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mashaparni - Phaseolus mungo Linn., Vigna mungo Hepper

mashaparni :

Phaseolus mungo Black gram originated in India, where it has been in cultivation from ancient times and is one of the most highly prized pulses of India and Pakistan. The coastal Andhra region in Andhra Pradesh is famous for black gram after paddy. The Guntur District ranks first in Andhra Pradesh for the production of black gram. Black gram has also been introduced to other tropical areas mainly by Indian immigrants.The product sold as black lentils is usually the whole urad bean, whereas the split bean (the interior being white) is called Ulunthu in Tamil, Minumulu in Telugu,"Uddu" in Kannada, Urad Dal in Hindi, or white lentils.Vigna mungo, black gram, black lentil, mungo bean (not to be confused with the much smaller true black lentil (Lens culinaris)), black matpe bean, Sanskrit / ma, is a bean grown in the Indian subcontinent. At one time it was considered to belong to the same species as the mung bean.


Black gram originated in India, where it has been in cultivation from ancient times and is one of the most highly prized pulses of India and Pakistan.

Taxonomical Classification

Kingdom: Plantae - Plants
Subkingdom: Streptophyta
Superdivision: Spermatophyta - Seed plants
Division: Magnoliophyta - Flowering plants
Class: Magnoliopsida - Dicotyledons
Family: Fabaceae
Genus: Phaseolus
Species: Phaseolus mungo

Allied species:

Azukia mungo (L.) Masam., Phaseolus hernandezii Savi, Phaseolus max sensu auct., Phaseolus mungo L., Phaseolus mungo L. var. radiatus sensu Baker, Phaseolus radiatus Roxb. non L., Phaseolus roxburghii Wight & Arn. (ILDIS, 2009).


Sanskrit: Shurpaparni,Suryaparni,Pandura,Pandulomashaparni,Hayapucchika,Hamsamaya,Swadumaya,Mamsamasha,Mahasaha,Kambojika,Kamboji,Krushnavrun
English: green gram, Black gram, urd bean, urad bean, black lentil, black matpe bean, mungo bean
Hindi: उड़द दालuṛad dāl, उरद दाल urad dāl
Urdu: :اورد دال urad dāl
Telugu: మినుములు minumulu and Uddhi Pappu in Rayalaseema
Bengali: বিউলি, কলাই , মাসকলাই mashkalai ḍal
Marathi: उडीदuḍid
Konkani: Udada Dali
Oriya: ବିରି ଡାଲି biri ḍāli
Gujarathi: અળદ aḷad, અડદ aḍad
Tamil: உளுந்து uḷuntu
Malayalam: ഉഴുന്ന്uẓunu
Kannada: ವಿಗ್ನಾ ಮುಂಗೊ uddina bēḷe, ಉದ್ದು uddu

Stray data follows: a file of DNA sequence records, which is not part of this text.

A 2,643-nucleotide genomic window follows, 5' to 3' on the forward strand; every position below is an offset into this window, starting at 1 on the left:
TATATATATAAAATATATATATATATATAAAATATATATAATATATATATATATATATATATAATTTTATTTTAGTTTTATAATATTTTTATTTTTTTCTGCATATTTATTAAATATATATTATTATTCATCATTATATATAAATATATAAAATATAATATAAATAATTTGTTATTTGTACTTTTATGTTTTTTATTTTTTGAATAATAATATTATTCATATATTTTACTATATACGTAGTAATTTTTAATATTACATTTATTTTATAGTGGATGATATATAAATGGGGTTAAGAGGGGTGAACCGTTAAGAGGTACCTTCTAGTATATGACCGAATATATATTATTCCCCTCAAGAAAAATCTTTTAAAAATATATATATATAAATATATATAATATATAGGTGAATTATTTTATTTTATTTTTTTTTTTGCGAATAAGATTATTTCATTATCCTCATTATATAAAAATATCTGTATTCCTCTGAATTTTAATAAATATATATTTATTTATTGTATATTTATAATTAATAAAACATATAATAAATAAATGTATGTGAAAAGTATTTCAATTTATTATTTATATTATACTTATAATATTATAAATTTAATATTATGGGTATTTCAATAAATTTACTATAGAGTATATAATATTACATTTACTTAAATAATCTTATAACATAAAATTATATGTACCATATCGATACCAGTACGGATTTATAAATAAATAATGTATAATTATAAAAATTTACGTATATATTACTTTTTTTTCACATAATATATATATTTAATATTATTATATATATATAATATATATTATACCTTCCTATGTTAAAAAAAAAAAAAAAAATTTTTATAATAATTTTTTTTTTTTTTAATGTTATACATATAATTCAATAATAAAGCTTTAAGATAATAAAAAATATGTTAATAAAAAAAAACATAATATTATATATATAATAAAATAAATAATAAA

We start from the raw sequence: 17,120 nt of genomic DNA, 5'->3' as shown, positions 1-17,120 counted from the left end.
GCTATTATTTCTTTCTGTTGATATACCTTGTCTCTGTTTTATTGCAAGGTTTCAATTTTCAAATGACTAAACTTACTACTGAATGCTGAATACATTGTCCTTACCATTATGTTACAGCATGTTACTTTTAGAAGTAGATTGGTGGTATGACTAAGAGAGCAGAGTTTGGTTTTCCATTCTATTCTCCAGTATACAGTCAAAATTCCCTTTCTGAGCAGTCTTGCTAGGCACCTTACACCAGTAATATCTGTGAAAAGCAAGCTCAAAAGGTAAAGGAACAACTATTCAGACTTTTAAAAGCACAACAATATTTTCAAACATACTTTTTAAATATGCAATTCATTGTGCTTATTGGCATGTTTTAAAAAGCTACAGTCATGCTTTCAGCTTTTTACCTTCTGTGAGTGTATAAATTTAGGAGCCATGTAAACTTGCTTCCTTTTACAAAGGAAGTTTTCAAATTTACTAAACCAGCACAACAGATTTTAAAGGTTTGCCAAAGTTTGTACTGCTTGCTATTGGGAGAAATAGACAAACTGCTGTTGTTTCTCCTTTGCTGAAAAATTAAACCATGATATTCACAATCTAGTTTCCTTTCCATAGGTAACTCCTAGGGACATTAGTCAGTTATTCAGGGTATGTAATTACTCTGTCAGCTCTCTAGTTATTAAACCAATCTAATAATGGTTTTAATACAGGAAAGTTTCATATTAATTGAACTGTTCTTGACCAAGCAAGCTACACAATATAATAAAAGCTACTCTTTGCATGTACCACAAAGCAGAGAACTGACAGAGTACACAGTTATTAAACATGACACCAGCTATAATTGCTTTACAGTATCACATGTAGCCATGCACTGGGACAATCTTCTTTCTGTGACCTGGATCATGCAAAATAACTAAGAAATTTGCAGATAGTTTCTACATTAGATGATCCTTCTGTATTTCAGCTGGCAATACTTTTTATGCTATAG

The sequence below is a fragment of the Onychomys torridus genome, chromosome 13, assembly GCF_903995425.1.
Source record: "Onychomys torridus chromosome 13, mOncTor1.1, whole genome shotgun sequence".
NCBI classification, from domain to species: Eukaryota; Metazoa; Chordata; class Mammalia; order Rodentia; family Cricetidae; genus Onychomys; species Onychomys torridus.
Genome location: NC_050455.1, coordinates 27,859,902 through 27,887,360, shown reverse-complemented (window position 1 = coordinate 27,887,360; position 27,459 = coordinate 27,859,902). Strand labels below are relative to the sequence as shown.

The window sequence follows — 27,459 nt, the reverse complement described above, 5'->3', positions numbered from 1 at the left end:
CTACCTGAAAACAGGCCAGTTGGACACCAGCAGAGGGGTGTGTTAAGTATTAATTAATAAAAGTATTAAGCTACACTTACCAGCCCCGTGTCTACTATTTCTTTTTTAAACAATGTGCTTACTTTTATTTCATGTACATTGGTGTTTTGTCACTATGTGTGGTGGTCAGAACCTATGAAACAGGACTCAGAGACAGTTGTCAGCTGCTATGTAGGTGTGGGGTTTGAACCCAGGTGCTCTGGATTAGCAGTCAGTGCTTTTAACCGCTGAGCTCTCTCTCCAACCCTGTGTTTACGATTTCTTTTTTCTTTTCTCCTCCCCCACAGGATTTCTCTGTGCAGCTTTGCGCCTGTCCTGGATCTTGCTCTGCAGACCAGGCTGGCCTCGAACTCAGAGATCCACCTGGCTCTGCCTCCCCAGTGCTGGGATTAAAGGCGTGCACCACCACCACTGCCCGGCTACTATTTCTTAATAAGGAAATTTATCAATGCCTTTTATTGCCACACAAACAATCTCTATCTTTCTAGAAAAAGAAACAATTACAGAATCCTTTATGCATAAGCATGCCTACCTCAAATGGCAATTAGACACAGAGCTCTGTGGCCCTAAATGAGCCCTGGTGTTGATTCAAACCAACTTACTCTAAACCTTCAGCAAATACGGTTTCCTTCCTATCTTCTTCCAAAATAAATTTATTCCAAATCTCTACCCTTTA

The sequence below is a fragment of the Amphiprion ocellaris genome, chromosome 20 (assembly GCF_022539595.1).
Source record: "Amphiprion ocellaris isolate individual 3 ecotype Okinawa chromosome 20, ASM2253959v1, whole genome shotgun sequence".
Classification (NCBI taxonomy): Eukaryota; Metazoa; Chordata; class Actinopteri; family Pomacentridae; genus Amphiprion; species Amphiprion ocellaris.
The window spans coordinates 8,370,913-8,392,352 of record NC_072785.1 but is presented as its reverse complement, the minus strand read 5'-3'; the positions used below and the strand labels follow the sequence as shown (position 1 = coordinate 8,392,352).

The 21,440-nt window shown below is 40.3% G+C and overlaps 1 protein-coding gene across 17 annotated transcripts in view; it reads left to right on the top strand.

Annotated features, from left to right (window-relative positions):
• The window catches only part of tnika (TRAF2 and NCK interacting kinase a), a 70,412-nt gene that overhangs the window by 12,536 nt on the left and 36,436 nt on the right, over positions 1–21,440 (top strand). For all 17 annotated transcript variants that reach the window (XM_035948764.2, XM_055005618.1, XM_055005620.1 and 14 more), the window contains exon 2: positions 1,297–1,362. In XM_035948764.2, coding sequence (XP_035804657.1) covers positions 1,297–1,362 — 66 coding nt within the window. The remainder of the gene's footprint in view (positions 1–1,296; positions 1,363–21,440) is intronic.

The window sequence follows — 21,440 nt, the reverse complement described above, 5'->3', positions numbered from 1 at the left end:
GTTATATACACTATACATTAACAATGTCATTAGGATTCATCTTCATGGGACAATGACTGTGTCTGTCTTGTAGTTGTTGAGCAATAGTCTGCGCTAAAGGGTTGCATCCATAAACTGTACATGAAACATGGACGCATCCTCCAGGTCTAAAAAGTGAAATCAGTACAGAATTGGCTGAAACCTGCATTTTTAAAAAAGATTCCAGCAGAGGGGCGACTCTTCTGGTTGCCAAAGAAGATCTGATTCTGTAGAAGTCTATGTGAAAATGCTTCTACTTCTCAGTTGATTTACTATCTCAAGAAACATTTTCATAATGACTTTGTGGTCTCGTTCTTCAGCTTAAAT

Punjabi: dāl māsh
Sindhi: ڪارو گرام
Arabic: عدس أسود
Spanish: frijol mungo, fréjol negro, frijol negro, lenteja negra, urd
Assamese: Mati-Maah
Japanese: ケツルアズキ
Chinese: 黑克 Hēi kè
French: ambérique, haricot urd
German: Urdbohne, Linsenbohne
Burma: မတ်ပဲ matpe
Nepal: मास mās
Persian: گرم سیاه
Sinhalese: උඳු undu
Tulu: urdu bele
Greek: μαύρο γραμμάριο mávro grammário


Pant U-13
Mutant varieties:CO-1 and Sarla. Spring season varieties:Prabha and AKU-4. First urad bean variety developed in - T9(1948).


माषपर्णी  हिमा तिक्ता स्निग्धा शुक्रबलासकृत│

मधुरा गृहिणी शोथवातपित्तज्वरास्त्रजित ││भ.प्र.

माषपर्णी हिमा रुक्षा मधुरा कफशुक्रला l

तिक्ता संग्रहणी वातपित्तदाह ज्वरास्त्रजित् l l कै नि

माषपर्णी रसे तिक्ता शीतला रक्त पित्तजित् l

कफपित्तशुक्रकरी हन्ति दाह ज्वरानिलान्l l ध नि


Synonyms in Ayurveda: mashaparni, krishnavrinta, kamboji, hayapucchika, mansamasha, sinhamukhi

Classical Categorisation

1. Charaka-
Jivaniya – enlivening group of herbs
Shukrajanana – herbs helping in production of sperms
Madhura skandha – sweet tasting group of herbs

2. Sushruta- Kakolyadi, Vidarigandhadi
3. Vagbhata– Sukrajanana, Vidarigandhadi

4. Kaiyadeva Nighantu – Oshadhi Varga, Madhyama Panchamoola – Mudgaparni, Mashaparni, Bala, Punarnava, Eranda – Balances Kapha and Vata Dosha

5. Bhavaprakasha, Raja Nighantu, Dhanvantari Nighantu – Guduchyadi Varga
Shurpaparni dwaya – Mudgaparni and Masparni.

Rasa: Madhura Tikta
Guna: Laghu Snigdha
Veerya: Sheetha
Vipaka: Maduram
Karma: Pittahara Vatahara

It is nutritious and is recommended for diabetics, as are other pulses. It is very popular in the Punjabi cuisine, as an ingredient of dal makhani. In Bengal it is made as a preparation called Biulir Dal. In Rajasthan, It is used to prepare dal which is especially consumed with "Bati".
Black gram is very nutritious as it contains high levels of protein (25g/100g), potassium (983mg/100g), calcium (138mg/100g), iron (7.57mg/100g), niacin (1.447mg/100g), Thiamine (0.273mg/100g), and riboflavin (0.254mg/100g). Black gram complements the essential amino acids provided in most cereals and plays an important role in the diets of the people of Nepal and India. Black gram has been shown to be useful in mitigating elevated cholesterol levels.